From Big House To Longhouse: Continuity And Change Of The Delaware Skin Dance
Taffe Reed, Susan
This dissertation addresses continuity and change of the Delaware Skin Dance, a dance accompanied by a number of short songs that the Haudenosaunee adopted from the Delaware. Once used ceremonially, today the dance is integrated into Haudenosaunee social dance practice; although the songs comprise a large percentage of living Delaware music, they are no longer known to Delaware people, making them of interest to those wishing to revitalize them in their respective communities. Through analysis of recordings, participant observation, and interviews with Haudenosaunee singers, dancers, and elders, the author explores the oral history, perpetuation, and significance of the Delaware Skin Dance and highlights the complex relationship between the Haudenosaunee, the Delaware, and their music. The author identifies the most significant change in the dance as its shift in function. Based on Iroquois oral history gathered through interviews, she argues that the Delaware Skin Dance was once used for ceremonial purposes. Through comparison with Delaware Big House songs, she suggests the dance likely possesses connections to the Delaware Big House ceremony. She finds that Iroquois satellite communities where Delaware people found refuge allowed a degree of freedom favorable to continued practice of their musical traditions that eventually allowed them to pass the songs to the Haudenosaunee. The author explains that the soundscape in contemporary Longhouses has much in common with the ancient sonic environment of the Delaware Big House, although performance spaces outside the Longhouse have changed drastically. Through analysis of Delaware Skin Dance recordings, the author demonstrates diversity in song lyrics, melodic embellishments, and repertoire held by Iroquois singers. She discusses Delaware people's interest in the Delaware Skin Dance and the commencement of efforts to relearn the songs. The author outlines a project of revivalistic musical revitalization that could lead toward renewal of Delaware music and identity, strengthening of intercommunity relations, and advancement of ethnogenesis and decolonization.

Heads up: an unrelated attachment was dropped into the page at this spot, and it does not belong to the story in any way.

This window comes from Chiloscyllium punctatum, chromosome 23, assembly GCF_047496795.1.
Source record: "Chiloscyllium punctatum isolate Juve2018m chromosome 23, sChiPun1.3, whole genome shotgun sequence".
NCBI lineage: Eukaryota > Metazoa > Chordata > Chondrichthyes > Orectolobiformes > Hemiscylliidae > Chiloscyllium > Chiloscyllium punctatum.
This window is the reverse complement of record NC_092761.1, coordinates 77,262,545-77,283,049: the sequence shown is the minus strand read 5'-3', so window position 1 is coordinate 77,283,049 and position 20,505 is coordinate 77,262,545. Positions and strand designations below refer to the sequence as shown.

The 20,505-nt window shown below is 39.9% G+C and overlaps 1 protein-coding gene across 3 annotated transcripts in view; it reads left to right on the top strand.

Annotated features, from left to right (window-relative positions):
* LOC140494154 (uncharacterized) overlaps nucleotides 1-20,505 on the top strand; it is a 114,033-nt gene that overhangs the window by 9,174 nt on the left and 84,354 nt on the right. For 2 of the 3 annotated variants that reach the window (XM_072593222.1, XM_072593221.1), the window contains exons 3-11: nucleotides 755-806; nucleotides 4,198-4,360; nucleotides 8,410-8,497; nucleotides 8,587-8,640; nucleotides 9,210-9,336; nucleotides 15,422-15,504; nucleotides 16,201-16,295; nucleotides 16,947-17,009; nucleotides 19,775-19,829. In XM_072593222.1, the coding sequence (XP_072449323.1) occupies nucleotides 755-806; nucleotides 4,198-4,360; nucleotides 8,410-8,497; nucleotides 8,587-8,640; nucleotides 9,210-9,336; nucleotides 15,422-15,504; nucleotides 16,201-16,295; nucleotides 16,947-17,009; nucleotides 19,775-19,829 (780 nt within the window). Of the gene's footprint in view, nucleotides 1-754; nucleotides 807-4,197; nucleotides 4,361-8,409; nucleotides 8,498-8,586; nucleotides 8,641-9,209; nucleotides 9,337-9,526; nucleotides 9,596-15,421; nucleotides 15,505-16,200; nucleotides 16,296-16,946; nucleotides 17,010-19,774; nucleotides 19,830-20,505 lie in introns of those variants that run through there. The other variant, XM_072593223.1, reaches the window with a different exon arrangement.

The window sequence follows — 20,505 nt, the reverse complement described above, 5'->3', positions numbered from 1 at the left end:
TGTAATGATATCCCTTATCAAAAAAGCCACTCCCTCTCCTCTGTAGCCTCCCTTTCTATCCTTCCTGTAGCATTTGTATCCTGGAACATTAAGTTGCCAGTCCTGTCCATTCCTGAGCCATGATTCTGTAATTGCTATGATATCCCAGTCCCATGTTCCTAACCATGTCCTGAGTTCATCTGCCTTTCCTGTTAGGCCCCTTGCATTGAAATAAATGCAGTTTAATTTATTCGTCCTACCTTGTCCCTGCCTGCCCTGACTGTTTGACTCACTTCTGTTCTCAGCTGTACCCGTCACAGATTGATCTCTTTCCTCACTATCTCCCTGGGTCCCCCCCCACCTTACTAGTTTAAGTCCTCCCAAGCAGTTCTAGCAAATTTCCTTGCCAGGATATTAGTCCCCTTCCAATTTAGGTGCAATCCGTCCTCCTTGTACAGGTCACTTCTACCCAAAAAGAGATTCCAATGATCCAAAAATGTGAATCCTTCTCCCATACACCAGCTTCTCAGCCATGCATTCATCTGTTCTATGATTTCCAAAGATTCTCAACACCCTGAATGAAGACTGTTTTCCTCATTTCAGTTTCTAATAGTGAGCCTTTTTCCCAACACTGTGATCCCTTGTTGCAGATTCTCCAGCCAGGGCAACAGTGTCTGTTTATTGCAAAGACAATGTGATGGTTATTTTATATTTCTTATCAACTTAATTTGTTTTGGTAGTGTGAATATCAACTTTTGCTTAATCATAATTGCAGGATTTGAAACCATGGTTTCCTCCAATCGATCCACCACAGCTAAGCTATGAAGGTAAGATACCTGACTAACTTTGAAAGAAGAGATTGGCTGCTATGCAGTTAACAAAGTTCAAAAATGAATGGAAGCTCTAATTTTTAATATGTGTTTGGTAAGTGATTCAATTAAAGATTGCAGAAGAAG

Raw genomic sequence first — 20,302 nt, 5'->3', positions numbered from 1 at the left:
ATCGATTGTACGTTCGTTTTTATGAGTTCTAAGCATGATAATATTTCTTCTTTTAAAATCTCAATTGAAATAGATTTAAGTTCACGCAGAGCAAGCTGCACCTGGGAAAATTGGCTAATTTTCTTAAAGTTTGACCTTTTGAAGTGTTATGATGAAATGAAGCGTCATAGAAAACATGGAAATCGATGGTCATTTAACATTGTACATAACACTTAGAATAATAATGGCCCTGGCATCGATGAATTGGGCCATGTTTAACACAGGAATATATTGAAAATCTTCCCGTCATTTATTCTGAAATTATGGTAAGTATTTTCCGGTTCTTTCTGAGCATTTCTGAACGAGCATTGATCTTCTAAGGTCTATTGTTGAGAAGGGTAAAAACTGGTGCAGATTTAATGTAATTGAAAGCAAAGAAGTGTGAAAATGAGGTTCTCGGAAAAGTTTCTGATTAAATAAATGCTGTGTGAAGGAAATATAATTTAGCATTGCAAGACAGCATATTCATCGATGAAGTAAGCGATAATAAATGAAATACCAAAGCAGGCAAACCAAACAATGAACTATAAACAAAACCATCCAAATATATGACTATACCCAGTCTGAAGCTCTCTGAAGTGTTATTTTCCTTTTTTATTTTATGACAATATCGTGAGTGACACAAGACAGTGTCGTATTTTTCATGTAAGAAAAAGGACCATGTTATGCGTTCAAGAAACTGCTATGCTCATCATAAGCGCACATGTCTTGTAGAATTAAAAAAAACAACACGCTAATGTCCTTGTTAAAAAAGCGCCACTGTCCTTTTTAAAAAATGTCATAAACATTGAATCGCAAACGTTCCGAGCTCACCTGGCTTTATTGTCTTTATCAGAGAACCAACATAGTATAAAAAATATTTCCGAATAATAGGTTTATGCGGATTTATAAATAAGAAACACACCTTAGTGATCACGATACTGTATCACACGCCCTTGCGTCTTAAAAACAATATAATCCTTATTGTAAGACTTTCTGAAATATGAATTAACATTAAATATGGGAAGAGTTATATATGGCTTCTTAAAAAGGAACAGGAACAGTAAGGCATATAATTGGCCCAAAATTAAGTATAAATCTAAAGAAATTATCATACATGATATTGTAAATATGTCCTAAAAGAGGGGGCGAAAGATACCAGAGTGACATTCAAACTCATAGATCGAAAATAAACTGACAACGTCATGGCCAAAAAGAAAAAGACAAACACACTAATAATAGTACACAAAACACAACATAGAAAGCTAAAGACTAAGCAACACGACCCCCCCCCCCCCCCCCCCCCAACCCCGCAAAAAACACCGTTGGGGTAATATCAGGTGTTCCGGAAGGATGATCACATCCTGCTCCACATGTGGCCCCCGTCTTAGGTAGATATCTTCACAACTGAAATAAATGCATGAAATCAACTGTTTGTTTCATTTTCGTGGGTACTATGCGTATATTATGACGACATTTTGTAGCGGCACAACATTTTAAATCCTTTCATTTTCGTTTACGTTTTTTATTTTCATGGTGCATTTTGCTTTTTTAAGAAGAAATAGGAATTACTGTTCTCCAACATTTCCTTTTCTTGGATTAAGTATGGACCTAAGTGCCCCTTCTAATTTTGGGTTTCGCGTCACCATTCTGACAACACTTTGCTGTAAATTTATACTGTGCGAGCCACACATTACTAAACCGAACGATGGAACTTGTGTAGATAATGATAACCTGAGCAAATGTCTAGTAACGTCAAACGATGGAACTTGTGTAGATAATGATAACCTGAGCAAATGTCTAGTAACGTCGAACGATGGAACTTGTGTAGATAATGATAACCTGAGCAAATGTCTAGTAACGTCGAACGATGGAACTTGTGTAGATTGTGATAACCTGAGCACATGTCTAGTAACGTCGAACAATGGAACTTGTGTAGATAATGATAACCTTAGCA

Delaware Music; Iroquois Music; Lenape Music
Pond, Steven F.
Hatch, Martin Fellows; Richardson, Troy A
Ph. D., Musicology
Doctor of Philosophy
dissertation or thesis